Under California and federal laws, reasonable accommodations must be made for disabled tenants who are renting from an apartment building or complex. These include reasonable modifications to the structure, allowing service animals, and providing disabled parking spots closer to the building or the tenant’s unit. In short, disabled renters must have equal access to their apartment and common spaces in the building as tenants without a disability.
If you are denied accessible parking as a renter, you may have grounds to sue your apartment complex and receive compensation for your monetary losses. However, these cases involve complex procedures and expert knowledge of laws concerning anti-discrimination and landlord-tenant disputes.
Our attorneys are here to assist you with you a case of failure to provide reasonable accommodations by a landlord if you are a tenant with a disability. Contact us right away if you need answers to the following questions:
- My apartment manager won’t provide me accommodations at my apartment even though I am disabled. Can I sue?
- Can I file a lawsuit against the building owner for failure to provide accommodations at my apartment building for my disabled roommate, son, mother, father, etc.?
What are my Rights as a Disabled Tenant?
As a renter with a disability, you are protected from housing discrimination under several laws: the federal Fair Housing Act (FHA), the Americans with Disabilities Act (ADA) and California’s Fair Employment and Housing Act (FEHA).
Under California law, a disability refers to a wide variety of physical and mental impairments, such as heart disease, loss of vision or hearing, bipolar disorder, multiple sclerosis, HIV or AIDS, and Autistic Spectrum disorders. However, the ADA has a more narrow definition for what it means to have a disability. Basically, federal laws define a disability as a condition that substantially limits one or more basic life functions if left untreated. Thus, it’s unlikely to include illnesses that are fully treatable with medication, even if the condition is permanent.
That’s why each person’s disability is judged on a case-by-case basis in California. As a tenant, you must show that the disability creates substantial limitations in your basic life activities. If you have permanent heart condition for example, that makes it difficult for you to walk, that would qualify as a disability under state and federal laws. Thus, you would have the right to ask your apartment complex for parking accommodations, like a spot that’s close to your building.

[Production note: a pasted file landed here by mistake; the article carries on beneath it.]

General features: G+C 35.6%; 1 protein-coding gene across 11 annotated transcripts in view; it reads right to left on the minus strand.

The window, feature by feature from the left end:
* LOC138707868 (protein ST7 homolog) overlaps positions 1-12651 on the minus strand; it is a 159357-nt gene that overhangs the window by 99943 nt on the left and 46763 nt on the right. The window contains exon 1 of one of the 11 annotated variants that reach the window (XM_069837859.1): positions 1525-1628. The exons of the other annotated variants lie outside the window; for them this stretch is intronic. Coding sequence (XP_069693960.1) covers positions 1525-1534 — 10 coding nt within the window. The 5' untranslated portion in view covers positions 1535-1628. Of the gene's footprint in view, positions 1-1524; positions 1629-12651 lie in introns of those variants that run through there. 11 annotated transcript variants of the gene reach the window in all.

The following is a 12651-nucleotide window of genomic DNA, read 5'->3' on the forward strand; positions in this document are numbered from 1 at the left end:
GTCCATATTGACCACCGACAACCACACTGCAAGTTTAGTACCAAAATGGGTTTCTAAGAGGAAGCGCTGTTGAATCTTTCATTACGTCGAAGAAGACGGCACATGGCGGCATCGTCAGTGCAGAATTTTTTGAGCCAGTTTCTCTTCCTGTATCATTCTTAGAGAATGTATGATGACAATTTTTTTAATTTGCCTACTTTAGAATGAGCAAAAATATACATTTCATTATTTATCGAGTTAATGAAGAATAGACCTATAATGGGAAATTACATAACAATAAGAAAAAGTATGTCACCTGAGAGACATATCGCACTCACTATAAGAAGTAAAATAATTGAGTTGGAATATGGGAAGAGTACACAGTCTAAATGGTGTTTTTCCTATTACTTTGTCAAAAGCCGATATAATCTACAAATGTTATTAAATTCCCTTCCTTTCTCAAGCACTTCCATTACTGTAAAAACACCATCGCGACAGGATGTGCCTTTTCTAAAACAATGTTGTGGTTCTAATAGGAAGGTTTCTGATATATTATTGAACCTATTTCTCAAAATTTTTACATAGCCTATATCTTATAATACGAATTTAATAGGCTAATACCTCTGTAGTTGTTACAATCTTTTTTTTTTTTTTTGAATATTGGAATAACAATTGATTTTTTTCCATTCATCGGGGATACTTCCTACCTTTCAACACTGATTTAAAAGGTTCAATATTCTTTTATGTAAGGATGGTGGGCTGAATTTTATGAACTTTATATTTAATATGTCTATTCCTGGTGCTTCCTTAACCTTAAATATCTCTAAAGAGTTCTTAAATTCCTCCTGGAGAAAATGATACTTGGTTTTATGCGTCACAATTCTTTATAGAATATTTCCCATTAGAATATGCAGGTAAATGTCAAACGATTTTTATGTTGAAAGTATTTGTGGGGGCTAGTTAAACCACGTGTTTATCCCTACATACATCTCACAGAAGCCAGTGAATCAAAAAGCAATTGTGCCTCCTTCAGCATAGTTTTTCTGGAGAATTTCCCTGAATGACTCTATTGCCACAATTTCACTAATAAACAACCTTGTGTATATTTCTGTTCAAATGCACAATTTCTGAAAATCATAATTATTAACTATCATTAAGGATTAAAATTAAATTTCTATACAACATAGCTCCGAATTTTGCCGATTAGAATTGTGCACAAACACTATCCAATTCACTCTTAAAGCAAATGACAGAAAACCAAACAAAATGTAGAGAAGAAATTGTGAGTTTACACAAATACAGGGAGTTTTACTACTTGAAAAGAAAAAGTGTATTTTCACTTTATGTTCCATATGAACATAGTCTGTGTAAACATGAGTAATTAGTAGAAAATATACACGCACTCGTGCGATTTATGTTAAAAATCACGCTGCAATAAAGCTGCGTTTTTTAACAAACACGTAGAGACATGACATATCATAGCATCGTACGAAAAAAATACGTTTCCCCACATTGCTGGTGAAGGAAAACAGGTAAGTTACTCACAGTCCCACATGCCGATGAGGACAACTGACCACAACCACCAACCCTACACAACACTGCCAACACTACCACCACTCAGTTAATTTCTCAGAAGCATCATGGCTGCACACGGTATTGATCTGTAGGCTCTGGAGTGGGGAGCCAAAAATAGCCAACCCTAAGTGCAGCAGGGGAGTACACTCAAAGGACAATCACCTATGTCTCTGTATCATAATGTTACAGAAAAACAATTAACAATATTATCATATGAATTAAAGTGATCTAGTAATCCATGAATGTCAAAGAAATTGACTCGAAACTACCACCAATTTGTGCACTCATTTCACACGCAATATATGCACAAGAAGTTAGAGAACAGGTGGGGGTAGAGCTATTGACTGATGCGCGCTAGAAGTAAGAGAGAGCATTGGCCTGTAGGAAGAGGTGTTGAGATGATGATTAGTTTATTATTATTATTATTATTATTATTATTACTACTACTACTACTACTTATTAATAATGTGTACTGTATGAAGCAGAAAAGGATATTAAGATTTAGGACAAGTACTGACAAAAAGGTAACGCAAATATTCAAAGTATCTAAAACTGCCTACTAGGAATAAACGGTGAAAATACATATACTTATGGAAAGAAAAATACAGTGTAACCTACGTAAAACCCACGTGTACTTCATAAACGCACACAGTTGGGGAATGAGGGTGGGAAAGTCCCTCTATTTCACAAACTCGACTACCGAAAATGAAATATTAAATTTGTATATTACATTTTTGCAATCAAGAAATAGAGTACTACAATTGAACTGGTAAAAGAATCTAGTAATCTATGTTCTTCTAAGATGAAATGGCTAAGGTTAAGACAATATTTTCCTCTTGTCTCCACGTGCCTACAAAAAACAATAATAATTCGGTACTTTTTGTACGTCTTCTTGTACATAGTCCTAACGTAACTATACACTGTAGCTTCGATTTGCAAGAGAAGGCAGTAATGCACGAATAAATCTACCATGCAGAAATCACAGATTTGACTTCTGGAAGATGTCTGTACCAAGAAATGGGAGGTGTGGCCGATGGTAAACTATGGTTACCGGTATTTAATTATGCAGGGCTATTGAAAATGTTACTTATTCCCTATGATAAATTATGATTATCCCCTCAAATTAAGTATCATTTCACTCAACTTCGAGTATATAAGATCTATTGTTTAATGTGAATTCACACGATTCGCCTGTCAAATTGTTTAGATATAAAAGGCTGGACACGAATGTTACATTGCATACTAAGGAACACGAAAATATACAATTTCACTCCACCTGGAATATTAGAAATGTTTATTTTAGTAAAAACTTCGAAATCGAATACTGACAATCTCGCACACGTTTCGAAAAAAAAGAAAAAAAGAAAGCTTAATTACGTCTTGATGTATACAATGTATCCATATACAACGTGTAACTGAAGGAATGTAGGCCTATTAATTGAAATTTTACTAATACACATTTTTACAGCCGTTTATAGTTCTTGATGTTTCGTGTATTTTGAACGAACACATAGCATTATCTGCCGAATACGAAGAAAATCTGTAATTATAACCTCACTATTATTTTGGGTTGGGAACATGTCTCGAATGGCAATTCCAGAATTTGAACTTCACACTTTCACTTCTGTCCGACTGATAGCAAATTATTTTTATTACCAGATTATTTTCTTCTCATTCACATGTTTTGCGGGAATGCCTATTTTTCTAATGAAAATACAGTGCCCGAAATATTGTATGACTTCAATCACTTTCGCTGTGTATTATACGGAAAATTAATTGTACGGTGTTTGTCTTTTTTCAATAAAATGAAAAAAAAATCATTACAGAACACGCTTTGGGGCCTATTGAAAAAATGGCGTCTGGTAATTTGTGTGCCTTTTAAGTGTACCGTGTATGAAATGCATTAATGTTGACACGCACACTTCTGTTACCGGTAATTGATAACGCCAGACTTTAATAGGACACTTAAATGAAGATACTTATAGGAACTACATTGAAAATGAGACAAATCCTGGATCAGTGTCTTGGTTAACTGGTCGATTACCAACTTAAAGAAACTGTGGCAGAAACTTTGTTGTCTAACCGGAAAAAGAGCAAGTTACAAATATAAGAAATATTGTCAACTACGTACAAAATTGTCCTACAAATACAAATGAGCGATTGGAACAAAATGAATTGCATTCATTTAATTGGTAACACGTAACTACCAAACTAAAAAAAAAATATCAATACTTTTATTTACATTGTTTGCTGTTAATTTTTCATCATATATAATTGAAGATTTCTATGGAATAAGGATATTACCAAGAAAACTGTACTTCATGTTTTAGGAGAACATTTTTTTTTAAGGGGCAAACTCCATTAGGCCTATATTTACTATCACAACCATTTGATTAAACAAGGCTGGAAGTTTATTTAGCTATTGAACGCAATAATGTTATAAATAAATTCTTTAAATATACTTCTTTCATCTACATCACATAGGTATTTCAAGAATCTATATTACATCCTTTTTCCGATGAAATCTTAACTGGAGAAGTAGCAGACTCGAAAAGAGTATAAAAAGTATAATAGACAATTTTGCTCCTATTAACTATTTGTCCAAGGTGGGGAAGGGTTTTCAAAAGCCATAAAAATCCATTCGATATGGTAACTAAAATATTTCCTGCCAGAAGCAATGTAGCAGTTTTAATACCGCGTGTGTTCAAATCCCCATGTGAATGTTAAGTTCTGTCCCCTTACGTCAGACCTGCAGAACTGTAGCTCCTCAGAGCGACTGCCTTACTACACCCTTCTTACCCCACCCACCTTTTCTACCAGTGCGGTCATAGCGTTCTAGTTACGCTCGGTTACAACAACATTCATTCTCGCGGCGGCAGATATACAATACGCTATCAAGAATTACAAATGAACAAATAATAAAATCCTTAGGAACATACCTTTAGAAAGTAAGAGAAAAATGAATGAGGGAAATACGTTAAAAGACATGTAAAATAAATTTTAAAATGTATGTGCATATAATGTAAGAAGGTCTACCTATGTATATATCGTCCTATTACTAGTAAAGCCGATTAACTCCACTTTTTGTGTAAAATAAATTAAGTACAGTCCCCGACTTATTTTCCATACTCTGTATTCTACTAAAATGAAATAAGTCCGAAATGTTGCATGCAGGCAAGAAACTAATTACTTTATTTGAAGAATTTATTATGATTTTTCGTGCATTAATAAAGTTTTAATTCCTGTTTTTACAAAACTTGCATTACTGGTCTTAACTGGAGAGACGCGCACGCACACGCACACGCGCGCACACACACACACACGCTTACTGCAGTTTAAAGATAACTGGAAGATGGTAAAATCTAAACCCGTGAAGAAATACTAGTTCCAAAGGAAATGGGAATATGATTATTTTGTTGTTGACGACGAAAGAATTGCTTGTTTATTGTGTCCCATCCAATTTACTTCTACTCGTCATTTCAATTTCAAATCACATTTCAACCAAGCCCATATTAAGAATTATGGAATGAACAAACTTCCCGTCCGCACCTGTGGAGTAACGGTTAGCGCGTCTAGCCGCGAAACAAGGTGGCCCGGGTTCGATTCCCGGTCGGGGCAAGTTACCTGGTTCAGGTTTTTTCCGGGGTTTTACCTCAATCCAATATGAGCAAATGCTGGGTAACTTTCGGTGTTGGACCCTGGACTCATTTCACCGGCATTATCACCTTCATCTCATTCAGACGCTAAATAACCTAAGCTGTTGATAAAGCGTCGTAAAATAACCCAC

Determining your eligibility under the ADA, FHA or FEHA can be quite complicated, so it’s best to work with an attorney that’s experienced in disability discrimination cases.
What are Reasonable Accommodations Under Federal Law?
According to the Fair Housing Amendments Act (FHAA), owners of buildings that were built after March 13, 1991 are required to provide reasonable modifications if the structure contains at least 4 rental units and one elevator. The law defines discrimination against the disabled as “a refusal to make reasonable accommodations in rules, policies, practices, or services, when such accommodations may be necessary to afford such person equal opportunity to use and enjoy a dwelling.”
So, if you live in an apartment building or apartment complex with the requirements mentioned above, you are entitled to parking accommodations as a disabled tenant. Management companies and landlords that violate these laws can be sued for monetary compensation, as you will see in the real-life case of Green v. Mercy Housing Inc.
Example of a Landlord’s Failure to Provide Closer Parking because of a Disability
In Green v. Mercy Housing Inc., a tenant’s lawsuit alleging discrimination due to the loss of his disability parking spot was allowed to continue by the California federal court in spite of the landlord’s request to have it dismissed.